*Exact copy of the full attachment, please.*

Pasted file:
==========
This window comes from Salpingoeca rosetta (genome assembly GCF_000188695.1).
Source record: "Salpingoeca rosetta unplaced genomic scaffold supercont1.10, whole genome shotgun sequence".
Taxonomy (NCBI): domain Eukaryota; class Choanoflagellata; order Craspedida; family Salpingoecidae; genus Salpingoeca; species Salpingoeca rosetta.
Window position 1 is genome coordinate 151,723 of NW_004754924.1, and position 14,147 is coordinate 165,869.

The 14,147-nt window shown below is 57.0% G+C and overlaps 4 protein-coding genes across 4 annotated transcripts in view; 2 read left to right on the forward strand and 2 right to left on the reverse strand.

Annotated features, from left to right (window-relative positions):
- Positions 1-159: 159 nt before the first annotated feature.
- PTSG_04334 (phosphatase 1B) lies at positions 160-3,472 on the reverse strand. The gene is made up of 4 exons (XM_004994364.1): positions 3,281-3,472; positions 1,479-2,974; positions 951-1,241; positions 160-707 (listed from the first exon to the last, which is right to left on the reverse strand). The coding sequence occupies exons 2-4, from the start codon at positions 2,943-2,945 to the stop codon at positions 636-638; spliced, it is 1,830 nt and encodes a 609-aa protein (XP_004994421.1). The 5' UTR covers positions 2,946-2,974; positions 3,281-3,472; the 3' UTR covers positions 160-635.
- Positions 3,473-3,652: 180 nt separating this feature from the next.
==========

This window comes from Salpingoeca rosetta (genome assembly GCF_000188695.1).
Source record: "Salpingoeca rosetta unplaced genomic scaffold supercont1.10, whole genome shotgun sequence".
Taxonomy (NCBI): domain Eukaryota; class Choanoflagellata; order Craspedida; family Salpingoecidae; genus Salpingoeca; species Salpingoeca rosetta.
Window position 1 is genome coordinate 151,723 of NW_004754924.1, and position 14,147 is coordinate 165,869.

The 14,147-nt window shown below is 57.0% G+C and overlaps 4 protein-coding genes across 4 annotated transcripts in view; 2 read left to right on the forward strand and 2 right to left on the reverse strand.

Annotated features, from left to right (window-relative positions):
- Positions 1-159: 159 nt before the first annotated feature.
- PTSG_04334 (phosphatase 1B) lies at positions 160-3,472 on the reverse strand. The gene is made up of 4 exons (XM_004994364.1): positions 3,281-3,472; positions 1,479-2,974; positions 951-1,241; positions 160-707 (listed from the first exon to the last, which is right to left on the reverse strand). The coding sequence occupies exons 2-4, from the start codon at positions 2,943-2,945 to the stop codon at positions 636-638; spliced, it is 1,830 nt and encodes a 609-aa protein (XP_004994421.1). The 5' UTR covers positions 2,946-2,974; positions 3,281-3,472; the 3' UTR covers positions 160-635.
- Positions 3,473-3,652: 180 nt separating this feature from the next.